• McKeon N, MJ Watts and W Wolford. 2004. Peasant Associations in Theory and Practice. [6] Civil Society and Social Movements Programme Paper Number 8, UNSRID.
  • Watts, MJ. 2003. Thinking With the Blood. Singapore Journal of Tropical Geography, 24/2.
  • Watts, MJ. 2003. Development and Governmentality. Singapore Journal of Tropical Geography, 24/1, pp. 6–34.
  • Watts, MJ. 2003. Alternative Modern: Development as Cultural Geography, in S. Pile, N. Thrift and K. Anderson M. Domosh, (eds)., Handbook of Cultural Geography, Sage: London, pp. 433–453.
  • Watts, MJ. 2002. Migrations. Commentary on Sebastiao Salgado. Occasional Paper # 26, Townsend Center for the Humanities, University of California, Berkeley, pp. 35–42.
  • Watts, MJ. 2002. Chronicle of a Death Foretold: Some Thoughts on Peasants and the Agrarian Question. Österreichische Zeitschrift für Geschichtswissenschaften, 4, pp. 22–51 (and commentary pp. 51–61).
  • Watts, MJ. 2002. Hour of darkness. Geographica Helvetica, 57/1, pp. 5–18.
  • Watts, MJ. 2002. Green Capitalism, Green Governmentality. American Behavioral Scientist, 45/9, pp. 1313–1317.
  • Watts, MJ. 2001. Lost in Space. Progress in Human Geography, 25/4, pp. 625–628.
  • Watts, MJ. 2001. "2001 Black Acts", New Left Review, 9, pp. 125–140.
  • Watts, MJ. 2000. "1968 and all that...", Progress in Human Geography, 25/2, pp. 157–188.
  • Watts, MJ. 2000. "Violent Geographies: speaking the unspeakable and the politics of space", City and Society, XIII/1,pp. 83–115.
  • Watts, MJ. 2000. "Development Ethnographies", Ethnography 2/2, pp. 283–300.
  • Watts, MJ. 2000. "Development at the Millennium", Geographische Zeitschrift, 88/2, pp. 67–93.
  • Watts, MJ. 2000."Political Ecology", in T. Barnes and E. Sheppard (eds.), A Companion To Economic Geography, Oxford, Blackwell, pp. 257–275.
  • Watts, MJ. 2000. "The Great Tablecloth", in G. Clark, M. Gertler and Feldmann (eds.), A Handbook of Economic Geography. London, Oxford University Press, pp. 195–215.
  • Watts, MJ. 1999. "Islamic Modernities," in James Halston (ed)., Cities and Citizenship, Durham, Duke University Press, pp. 67–102.
  • Watts, MJ. 1999. "Collective Wish Images: Geographical Imaginaries and the Crisis of Development," in John Allen and Doreen Massey (eds.), Human Geography Today, Cambridge, Polity Press, pp. 85–107.


  1. ^ a b c d e Doolittle, W.; Batterbury, S.P.J. (2007). "Michael Watts" (PDF). Simon P. J. Batterbury. Retrieved 20 February 2019.
  2. ^ a b "Michael J. Watts". CAPE-AAG Cultural and Political Ecology Specialty Group of the Association of American Geographers. Retrieved 20 February 2019.
  3. ^ Arsel, Murat (1 January 2009). "Reflections: Michael Watts interviewed by Murat Arsel" (PDF). Development and Change. 40 (6): 1191–1214. doi:10.1111/j.1467-7660.2009.01616.x. Retrieved 20 February 2019.
  4. ^ a b c d "Africana Librarians Council Conover-Porter Award for Africana Bibliography or Reference Work Past Award Recipients, 1980-Present". Penn Libraries. University of Pennsylvania. Archived from the original on 7 October 2019. Retrieved 20 February 2019.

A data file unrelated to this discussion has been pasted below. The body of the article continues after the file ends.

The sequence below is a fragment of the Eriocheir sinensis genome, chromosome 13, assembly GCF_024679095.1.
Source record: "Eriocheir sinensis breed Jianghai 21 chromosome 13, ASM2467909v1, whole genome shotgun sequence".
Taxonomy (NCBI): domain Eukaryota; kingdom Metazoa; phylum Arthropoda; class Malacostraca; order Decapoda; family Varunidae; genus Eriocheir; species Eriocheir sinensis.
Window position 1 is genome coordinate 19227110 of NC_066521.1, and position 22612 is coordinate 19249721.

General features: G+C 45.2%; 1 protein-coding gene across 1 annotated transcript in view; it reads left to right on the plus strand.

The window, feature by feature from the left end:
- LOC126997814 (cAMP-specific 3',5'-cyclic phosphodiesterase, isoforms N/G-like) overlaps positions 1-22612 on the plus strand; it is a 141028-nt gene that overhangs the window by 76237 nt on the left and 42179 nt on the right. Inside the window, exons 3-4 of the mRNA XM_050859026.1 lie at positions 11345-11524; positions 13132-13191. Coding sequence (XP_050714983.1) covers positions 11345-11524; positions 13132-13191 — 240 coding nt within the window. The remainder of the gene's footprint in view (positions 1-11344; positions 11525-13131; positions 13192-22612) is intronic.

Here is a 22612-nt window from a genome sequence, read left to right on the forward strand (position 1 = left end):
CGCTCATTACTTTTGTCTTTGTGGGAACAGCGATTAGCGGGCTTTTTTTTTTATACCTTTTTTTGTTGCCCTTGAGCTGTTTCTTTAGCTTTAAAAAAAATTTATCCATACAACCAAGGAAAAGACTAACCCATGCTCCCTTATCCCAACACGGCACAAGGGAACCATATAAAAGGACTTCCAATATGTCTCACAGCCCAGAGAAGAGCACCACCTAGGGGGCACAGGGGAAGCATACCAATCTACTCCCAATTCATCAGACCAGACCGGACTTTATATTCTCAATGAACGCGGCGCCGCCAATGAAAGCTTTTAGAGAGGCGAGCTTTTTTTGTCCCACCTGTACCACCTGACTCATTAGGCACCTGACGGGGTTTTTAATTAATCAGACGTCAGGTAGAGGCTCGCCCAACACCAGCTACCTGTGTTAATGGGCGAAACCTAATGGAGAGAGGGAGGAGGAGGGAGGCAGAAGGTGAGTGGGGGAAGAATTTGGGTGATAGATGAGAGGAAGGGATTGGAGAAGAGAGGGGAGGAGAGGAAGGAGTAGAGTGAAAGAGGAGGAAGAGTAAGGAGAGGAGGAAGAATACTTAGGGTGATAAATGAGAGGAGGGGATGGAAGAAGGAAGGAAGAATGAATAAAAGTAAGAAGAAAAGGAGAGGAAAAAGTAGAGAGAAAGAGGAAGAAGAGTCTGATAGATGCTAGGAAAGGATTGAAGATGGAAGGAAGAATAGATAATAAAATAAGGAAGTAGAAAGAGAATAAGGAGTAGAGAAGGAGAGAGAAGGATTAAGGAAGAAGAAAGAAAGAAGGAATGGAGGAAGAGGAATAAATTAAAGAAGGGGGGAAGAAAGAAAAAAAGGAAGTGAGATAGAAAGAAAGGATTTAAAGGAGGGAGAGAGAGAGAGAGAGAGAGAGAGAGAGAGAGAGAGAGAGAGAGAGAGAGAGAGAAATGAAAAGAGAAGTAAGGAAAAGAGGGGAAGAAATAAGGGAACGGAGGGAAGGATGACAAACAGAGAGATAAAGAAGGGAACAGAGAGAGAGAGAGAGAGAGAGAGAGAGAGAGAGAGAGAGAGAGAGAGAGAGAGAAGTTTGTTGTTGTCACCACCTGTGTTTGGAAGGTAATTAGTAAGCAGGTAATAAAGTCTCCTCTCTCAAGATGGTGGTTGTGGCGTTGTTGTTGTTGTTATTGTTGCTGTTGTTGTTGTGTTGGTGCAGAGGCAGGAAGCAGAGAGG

5. ^ a b "Michael J. Watts". University of California, Berkeley. Retrieved 20 February 2019.
  6. ^ Chari, S.; Freidberg, S.; Gidwani, V.; Ribot, J.; Wolford, W., eds. (2017). Other geographies : the influences of Michael Watts (First ed.). London: Wiley-Blackwell. ISBN 978-1-119-18476-8
  7. ^ "Afflicted Powers". Verso Books.
  8. ^ "Who is FFIPP?". FFIPP. 2015. Retrieved 4 October 2017.
  9. ^ "Professor shot in Nigerian Delta". BBC News Africa. 25 July 2007. Retrieved 20 February 2019.
  10. ^ Sanders, Robert (25 July 2007). "UC Berkeley geography professor wounded in Nigeria". UC Berkeley News. Retrieved 20 February 2019.
  11. ^ a b Perreault, T. (2004). "Michael J. Watts". In Hubbard, P.; Kitchin, R.; Valentine, Gill (eds.). Key thinkers on space and place (1st ed.). Los Angeles: Sage. pp. 323–329. ISBN 9780761949626.
  12. ^ "Michael Watts". Berkeley Geography. Retrieved 20 February 2019.
  13. ^ Chari, S.; Freidberg, S.; Gidwani, V.; Ribot, J.; Wolford, W., eds. (2017). Other geographies : the influences of Michael Watts (First ed.). London: Wiley-Blackwell. ISBN 978-1-119-18476-8.
  14. ^ [Michael Watts takes Berlin "Michael Watts takes Berlin"]. Geography at Berkeley. No. Fall. 2016. Retrieved 20 February 2019. {{cite news}}: Check |url= value (help)
  15. ^ "Fellow Spotlight: Michael Watts". American Academy in Berlin. Retrieved 20 February 2019.
  16. ^ Gilmore, Janet (21 April 2003). "Professor awarded Guggenheim fellowship". UC Berkeley News. Retrieved 20 February 2019.
  17. ^ "Hettner-Lecture 1999". Universität Heidelberg. Retrieved 20 February 2019.
  18. ^ "Awards and Honors". University of California, Berkeley. Retrieved 20 February 2019.
  19. ^ "AAG Honors". Association of American Geographers. Retrieved 20 February 2019.
  20. ^ "University People". University Bulletin: A Weekly Bulletin for the Staff of the University of California. Vol. 33, no. 17. Office of Official Publications, University of California. 7–11 January 1984. p. 70. Retrieved 20 February 2019.
  21. ^ "New Encyclopedia of Africa". EPDF.TIPS. 2019. Retrieved 20 February 2019.
  22. ^ "New African studies reference works online". University of Pennsylvania. 8 June 2009. Retrieved 20 February 2019.